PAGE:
Student Personal Learning and Study Hub

SPLASH is a learning space in the Library where our learning development team is based. It comprises dedicated Student Learning Advisers and Information Skills Librarians who can help you develop your academic and research skills, including writing, presenting, revision and critical thinking.

Find out more about the study support available.

Additional Learning Support

ALS is the University’s disability and neurodiversity service which supports students with disabilities, long-term health conditions, specific learning differences (for example: dyslexia and dyspraxia) and other neurodiverse conditions (for example: autism spectrum and attention deficit disorder).

If you have a disability, we encourage you to disclose your condition and register with the service so you can be appropriately supported during your studies.

The ALS team can arrange exam and learning support adjustments, give advice on applications for the Disabled Students' Allowance and screen students for dyslexia and dyspraxia. Regular study skills and mentoring support is also available.

See the Additional Learning Support website for more information.

What qualifications do you need?


Overall: AAB – ABB.

Required subjects: Mathematics.

Please note: A-level General Studies and A-level Critical Thinking are not accepted.

GCSE or equivalent: English Language at Grade C(4) and Mathematics at Grade C(4) (or equivalent). 

BTEC (QCF Level 3) Extended Diploma

Overall: DDD. BTEC Extended Diploma and A-Level Mathematics at Grade B.

Required subjects: BTEC must be in a relevant subject.

GCSE or equivalent: English Language at Grade C(4) and Mathematics at Grade C(4) (or equivalent). 

International Baccalaureate

Overall: 32.

Required subjects: HL5/SL6 in Mathematics.

GCSE or equivalent: English HL4/SL4 and Mathematics or Mathematics studies HL4/SL4.

European Baccalaureate

Overall: 78%.

Required subjects: At least grade 7.5 in Mathematics.

GCSE or equivalent: English Language (1/2) - 6 English Language (3) - 7 Mathematics 6.

Access to HE Diploma

Overall: QAA-recognised Access to Higher Education Diploma with 30 Level 3 Credits at Distinction and 15 Level 3 Credits at Merit and A-level Mathematics grade B.

Required subjects: Modules must be in relevant subjects.

GCSE or equivalent: English Language at Grade C(4) and Mathematics at Grade C(4) (or equivalent). 

Scottish Highers

Overall: AABBB.

Required subjects: Mathematics.

GCSE or equivalent: English Language - Scottish National 5 - C Mathematics - Scottish National 5 - C.

Welsh Baccalaureate

Overall: ABB from a combination of the Advanced Skills Challenge Certificate and two A-levels. Applicants taking the Science Practical Endorsement are required to pass.

Required subjects: A-level Mathematics.

GCSE or equivalent: Completion of GCSE English equivalent within the Advanced Skills Challenge Certificate and GCSE Mathematics B(5).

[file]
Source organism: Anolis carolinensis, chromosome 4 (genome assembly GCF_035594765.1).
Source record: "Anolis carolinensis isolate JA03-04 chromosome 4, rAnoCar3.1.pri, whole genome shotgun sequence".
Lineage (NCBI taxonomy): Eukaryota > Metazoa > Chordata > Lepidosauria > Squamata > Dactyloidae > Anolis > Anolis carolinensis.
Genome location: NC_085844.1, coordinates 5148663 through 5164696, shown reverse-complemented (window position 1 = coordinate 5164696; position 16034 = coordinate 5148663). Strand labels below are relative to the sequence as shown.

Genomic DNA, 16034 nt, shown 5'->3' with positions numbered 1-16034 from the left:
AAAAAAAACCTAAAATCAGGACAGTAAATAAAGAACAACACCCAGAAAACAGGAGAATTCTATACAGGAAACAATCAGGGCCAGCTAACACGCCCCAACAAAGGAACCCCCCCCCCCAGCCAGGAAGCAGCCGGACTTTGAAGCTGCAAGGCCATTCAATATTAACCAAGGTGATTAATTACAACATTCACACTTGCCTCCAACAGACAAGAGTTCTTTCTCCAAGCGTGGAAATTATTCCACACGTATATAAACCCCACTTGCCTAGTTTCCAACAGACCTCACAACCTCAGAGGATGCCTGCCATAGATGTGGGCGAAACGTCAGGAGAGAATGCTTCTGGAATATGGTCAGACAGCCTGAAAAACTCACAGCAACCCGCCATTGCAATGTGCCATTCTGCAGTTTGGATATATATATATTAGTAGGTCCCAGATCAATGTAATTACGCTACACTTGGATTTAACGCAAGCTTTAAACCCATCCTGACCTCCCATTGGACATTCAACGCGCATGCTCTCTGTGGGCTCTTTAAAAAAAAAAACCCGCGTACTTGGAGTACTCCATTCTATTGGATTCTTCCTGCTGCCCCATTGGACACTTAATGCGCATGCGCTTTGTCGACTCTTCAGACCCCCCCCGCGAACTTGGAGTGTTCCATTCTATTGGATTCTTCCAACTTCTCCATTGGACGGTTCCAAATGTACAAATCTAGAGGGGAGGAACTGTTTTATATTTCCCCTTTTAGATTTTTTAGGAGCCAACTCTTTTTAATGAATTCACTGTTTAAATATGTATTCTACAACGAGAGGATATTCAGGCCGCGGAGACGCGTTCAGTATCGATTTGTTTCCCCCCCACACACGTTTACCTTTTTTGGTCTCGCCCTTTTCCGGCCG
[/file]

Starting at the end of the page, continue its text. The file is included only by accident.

Science Practical Certificate

Applicants taking the Science Practical Endorsement are required to pass.

Other international qualifications

If you are an international student and you don’t meet the entry requirements to this degree, we offer the International Foundation Year, run by the Surrey International Study Centre.

Select your country

English language requirements

IELTS Academic: 6.5 overall with 6.0 in each element.

View the other English language qualifications that we accept.

If you do not currently meet the level required for your programme, we offer intensive pre-sessional English language courses, designed to take you to the level of English ability and skill required for your studies here. The University of Surrey is also an IELTS test centre.

Selection process

Offers are normally made in terms of grades.

Suitable candidates will be invited to an Applicant Day. During the visit to the University the candidate can find out more about the programme and meet staff and students.

Recognition of prior learning

The University of Surrey recognises that many students enter their higher education course with valuable knowledge and skills developed through a range of professional, vocational and community contexts. If this applies to you, a process called recognition of prior learning (RPL) may allow you to enter your course at a point appropriate to your previous learning and experience, or to join the start of a course without the formal entry requirements. This means that you may be exempt from certain elements of study in the course for which you have applied and be awarded credit based on your previous qualifications/experience. There are restrictions on RPL for some courses and fees may be payable for certain claims. 

Please see the Code of practice for recognition of prior learning and prior credit: taught programmes (PDF) for further information. Please email Admissions with any queries.


Qualification Course length Professional Training UK/EU fees Overseas fees Professional Training fees
BSc (Hons) 36 months To be confirmed To be confirmed Not applicable
BSc (Hons) 48 months To be confirmed To be confirmed To be confirmed

View a complete listing of all ongoing fees for our undergraduate courses.

The University will assess your fee status. If you are unsure whether you are likely to be considered a home, EU or overseas student for fees purposes, the UKCISA website offers more information.

How to apply

Learn how to apply for an undergraduate course, see details about the UCAS application process and determine the steps you need to take if you receive an offer to study.

Admissions information

Our undergraduate admissions policy provides the basis for admissions practice across the University and gives a framework for how we encourage, consider applications and admit students.

Scholarships and bursaries